Yes, play.

Often what I find when I just “play”, in other words doing what I love to do without directive, is the ideas flow, the smiles are plentiful and the breaths are naturally deeper, and thus, I am more content and at peace.

So today, consider in what aspects of your life you have or would like to design as “no work” zones. What would help you enjoy your everydays all the more. And remember, the more readily we are able to do this for ourselves, we are modeling for others (our family, friends, coworkers, etc.) how to do it as well and exemplifying that good work need not require working all of the time. Again, the idea of quality over quantity.

Thank you for traveling along with me as we navigated through the twelve months of welcoming more quality into our everyday lives. I would, as I have a feeling other readers would as well, love to hear of the changes you have made in your own life that have heightened the quality in your life over the past year. Feel free to share in the comments. (Click here to view the entire list of months and the topics with links to each specific month’s discussion.)

And as we move forward into 2018, may the quality we have instilled into how we go about our everydays help us to experience more peace and fulfillment enabling us to reach our fullest potential.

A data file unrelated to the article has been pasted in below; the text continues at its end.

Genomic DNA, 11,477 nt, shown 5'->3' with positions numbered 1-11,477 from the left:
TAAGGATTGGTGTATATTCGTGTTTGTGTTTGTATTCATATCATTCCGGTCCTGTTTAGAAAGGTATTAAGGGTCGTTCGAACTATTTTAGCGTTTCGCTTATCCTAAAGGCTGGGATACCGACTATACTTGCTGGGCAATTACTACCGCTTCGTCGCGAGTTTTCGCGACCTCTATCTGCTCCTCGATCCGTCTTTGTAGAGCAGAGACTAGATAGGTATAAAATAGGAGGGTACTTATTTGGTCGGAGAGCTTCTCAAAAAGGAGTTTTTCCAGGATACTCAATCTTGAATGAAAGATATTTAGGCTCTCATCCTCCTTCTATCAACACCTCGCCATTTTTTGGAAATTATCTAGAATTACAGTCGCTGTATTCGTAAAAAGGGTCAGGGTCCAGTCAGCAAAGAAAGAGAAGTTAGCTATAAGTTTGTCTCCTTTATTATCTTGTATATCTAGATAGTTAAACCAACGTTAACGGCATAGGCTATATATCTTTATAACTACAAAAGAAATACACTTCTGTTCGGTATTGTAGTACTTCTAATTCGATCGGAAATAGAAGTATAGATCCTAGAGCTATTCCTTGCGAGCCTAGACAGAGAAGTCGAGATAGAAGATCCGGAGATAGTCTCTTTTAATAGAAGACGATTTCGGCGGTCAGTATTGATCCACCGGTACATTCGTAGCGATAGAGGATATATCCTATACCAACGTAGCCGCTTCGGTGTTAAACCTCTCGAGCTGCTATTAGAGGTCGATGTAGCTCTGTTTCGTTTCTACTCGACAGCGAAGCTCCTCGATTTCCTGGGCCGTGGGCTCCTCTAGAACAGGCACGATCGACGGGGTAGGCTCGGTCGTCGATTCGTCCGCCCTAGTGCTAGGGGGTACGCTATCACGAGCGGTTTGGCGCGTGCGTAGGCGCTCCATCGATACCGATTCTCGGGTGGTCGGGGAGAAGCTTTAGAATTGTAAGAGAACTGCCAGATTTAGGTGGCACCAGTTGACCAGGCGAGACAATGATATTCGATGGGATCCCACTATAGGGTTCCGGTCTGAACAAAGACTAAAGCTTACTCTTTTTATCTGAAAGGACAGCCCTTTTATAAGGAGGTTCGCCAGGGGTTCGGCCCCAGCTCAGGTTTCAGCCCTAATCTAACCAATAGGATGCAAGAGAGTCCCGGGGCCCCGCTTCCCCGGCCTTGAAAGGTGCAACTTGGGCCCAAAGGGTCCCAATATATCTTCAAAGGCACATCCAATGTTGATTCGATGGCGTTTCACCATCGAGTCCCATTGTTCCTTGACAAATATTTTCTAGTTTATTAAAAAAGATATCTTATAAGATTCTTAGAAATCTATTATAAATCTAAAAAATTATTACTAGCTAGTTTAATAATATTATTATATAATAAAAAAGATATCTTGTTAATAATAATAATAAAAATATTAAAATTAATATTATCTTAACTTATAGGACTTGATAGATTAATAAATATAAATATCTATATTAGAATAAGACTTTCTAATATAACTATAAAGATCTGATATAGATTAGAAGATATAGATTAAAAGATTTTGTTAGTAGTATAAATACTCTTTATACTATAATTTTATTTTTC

Be sure to stop by next Wednesday for the annual round-up of the top “Why Not . . . ?” posts of 2017.


~Why Not . . . Give Your Life an Annual Appraisal?

~Back to Simple in 2015

~Why Not . . . Move Forward Successfully?

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4 thoughts on “Why Not . . . Designate “No Work” Zones?

  1. I really love this post. In my early 20s, I had to force myself to pretend I was unemployed after I left the office every day, in order to try to create some healthy boundaries between work and home life. It worked really well, and thankfully, I no longer need to take such extreme measures to turn off my work brain. But I wholeheartedly agree about “no-work” zones. I love to go trail running with my dogs, and I hardly ever pull out my phone, even to take pictures of them cavorting around. I only carry my phone at all as a safety measure since we run on sometimes remote trails. In the same way we need to occasionally unplug from things like social media, we need time away from work. I think it’s all about trying to live in the present moment, and be an attentive, active, and purposeful participant in our own lives. I don’t always succeed, but I will always continue to try.

  2. Retired from my professional life, I have worked on segmenting life to instill a balance. Not that easy I must say but carefully monitoring online time is essential. I write a blog about sewing and quilting. I can easily get lost in the craft and forget many other things. I only do computer work once per day. It usually involves about two hours of research and writing three or four times per week but I find that it works for me. This last year has been mostly lost for following many blogs. Health issues tend to distract but I am looking forward to 2018 and many insights to lead my best life. Thanks for this post. It is timely and important for all of us to learn to turn off and enjoy our world, what ever that might be.